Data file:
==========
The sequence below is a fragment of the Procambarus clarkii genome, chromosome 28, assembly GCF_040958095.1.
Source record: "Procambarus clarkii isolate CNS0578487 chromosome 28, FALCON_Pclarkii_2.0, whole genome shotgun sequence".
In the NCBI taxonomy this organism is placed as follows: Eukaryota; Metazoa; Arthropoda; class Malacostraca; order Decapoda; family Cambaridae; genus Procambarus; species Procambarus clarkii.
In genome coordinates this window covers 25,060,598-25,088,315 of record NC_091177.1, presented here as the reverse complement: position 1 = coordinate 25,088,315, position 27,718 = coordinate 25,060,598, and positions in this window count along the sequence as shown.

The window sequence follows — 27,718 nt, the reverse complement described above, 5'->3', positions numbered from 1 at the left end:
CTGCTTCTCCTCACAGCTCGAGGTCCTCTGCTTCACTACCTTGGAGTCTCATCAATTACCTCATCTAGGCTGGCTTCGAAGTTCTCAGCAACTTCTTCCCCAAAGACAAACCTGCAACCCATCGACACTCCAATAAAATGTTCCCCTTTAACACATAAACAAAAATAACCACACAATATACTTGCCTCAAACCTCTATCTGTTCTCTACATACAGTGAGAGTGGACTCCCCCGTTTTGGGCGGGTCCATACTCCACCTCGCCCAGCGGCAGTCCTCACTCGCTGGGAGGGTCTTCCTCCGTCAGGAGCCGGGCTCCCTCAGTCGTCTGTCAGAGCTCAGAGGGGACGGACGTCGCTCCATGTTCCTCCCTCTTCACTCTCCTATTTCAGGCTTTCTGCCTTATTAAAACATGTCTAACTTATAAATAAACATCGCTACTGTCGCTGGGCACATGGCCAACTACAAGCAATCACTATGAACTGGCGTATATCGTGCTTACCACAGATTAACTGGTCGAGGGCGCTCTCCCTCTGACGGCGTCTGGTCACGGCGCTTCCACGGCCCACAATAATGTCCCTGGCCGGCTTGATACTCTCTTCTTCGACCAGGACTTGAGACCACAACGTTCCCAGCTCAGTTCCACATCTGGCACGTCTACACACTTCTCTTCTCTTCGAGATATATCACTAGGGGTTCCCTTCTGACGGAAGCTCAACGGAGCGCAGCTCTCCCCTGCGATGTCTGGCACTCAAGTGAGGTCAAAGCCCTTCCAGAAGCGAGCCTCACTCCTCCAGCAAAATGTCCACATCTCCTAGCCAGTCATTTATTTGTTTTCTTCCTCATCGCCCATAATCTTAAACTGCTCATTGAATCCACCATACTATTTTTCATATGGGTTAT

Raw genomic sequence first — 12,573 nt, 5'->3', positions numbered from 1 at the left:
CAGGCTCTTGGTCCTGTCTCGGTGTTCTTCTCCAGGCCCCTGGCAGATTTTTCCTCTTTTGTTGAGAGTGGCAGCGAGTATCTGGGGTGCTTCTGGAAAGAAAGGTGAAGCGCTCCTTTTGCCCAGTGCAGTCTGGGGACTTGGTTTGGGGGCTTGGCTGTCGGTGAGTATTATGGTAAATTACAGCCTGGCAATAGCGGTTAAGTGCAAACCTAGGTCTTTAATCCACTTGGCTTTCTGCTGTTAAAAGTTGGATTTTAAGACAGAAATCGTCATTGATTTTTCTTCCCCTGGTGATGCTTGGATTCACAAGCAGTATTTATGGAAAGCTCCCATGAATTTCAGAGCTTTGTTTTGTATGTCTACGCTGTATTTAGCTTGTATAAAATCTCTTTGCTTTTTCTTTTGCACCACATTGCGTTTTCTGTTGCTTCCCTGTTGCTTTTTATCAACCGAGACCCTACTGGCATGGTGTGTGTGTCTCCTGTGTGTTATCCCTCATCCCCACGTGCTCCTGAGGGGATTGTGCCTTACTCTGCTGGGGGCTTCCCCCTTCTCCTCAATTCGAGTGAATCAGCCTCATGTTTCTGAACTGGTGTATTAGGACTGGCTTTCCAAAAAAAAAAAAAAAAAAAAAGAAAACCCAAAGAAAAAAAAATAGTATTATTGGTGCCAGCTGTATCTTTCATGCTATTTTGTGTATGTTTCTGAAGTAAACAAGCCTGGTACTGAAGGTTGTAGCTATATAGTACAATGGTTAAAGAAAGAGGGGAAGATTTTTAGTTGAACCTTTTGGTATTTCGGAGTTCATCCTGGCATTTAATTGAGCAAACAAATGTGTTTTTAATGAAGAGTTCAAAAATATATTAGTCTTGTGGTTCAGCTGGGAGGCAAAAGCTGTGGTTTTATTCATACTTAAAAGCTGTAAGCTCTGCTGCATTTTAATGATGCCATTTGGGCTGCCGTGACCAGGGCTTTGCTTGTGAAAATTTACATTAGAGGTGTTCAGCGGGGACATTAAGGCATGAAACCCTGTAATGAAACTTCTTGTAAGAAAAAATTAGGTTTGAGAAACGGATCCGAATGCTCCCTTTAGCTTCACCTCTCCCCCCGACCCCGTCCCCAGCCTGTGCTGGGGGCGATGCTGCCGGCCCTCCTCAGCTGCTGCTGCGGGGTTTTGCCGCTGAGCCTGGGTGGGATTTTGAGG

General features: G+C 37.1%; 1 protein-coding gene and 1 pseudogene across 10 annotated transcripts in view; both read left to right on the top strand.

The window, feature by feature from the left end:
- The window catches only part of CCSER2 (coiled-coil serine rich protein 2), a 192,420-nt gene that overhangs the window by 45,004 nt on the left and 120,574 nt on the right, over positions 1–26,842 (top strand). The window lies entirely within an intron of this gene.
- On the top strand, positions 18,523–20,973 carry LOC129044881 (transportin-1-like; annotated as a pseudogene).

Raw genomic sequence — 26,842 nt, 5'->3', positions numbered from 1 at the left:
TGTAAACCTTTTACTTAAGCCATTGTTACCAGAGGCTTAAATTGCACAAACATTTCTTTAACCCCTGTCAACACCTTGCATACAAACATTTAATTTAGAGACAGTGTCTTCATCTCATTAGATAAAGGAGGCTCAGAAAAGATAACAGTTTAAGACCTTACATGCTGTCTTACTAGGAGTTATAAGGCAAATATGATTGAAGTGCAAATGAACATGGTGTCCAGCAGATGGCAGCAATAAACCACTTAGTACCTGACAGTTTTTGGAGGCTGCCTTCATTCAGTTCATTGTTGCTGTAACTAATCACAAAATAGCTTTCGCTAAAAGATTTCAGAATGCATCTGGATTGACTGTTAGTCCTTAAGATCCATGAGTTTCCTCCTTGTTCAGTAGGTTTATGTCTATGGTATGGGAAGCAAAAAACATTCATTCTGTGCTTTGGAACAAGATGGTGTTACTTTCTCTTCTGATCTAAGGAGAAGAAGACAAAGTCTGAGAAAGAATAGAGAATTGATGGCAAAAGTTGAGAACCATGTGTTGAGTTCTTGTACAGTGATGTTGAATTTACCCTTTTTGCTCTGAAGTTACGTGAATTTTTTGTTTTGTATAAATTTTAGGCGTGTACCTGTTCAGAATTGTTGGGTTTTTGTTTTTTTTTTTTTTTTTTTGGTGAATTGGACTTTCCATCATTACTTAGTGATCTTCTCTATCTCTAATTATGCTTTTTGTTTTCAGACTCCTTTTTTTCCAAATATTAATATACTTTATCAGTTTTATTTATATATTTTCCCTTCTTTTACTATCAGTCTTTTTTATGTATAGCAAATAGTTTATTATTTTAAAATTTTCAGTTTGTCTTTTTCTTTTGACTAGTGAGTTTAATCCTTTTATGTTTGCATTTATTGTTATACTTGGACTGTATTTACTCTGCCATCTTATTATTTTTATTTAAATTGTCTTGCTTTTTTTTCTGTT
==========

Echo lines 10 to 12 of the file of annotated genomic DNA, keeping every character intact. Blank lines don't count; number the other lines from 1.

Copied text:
The window, feature by feature from the left end:
- The window catches only part of CCSER2 (coiled-coil serine rich protein 2), a 192,420-nt gene that overhangs the window by 45,004 nt on the left and 120,574 nt on the right, over positions 1–26,842 (top strand). The window lies entirely within an intron of this gene.
- On the top strand, positions 18,523–20,973 carry LOC129044881 (transportin-1-like; annotated as a pseudogene).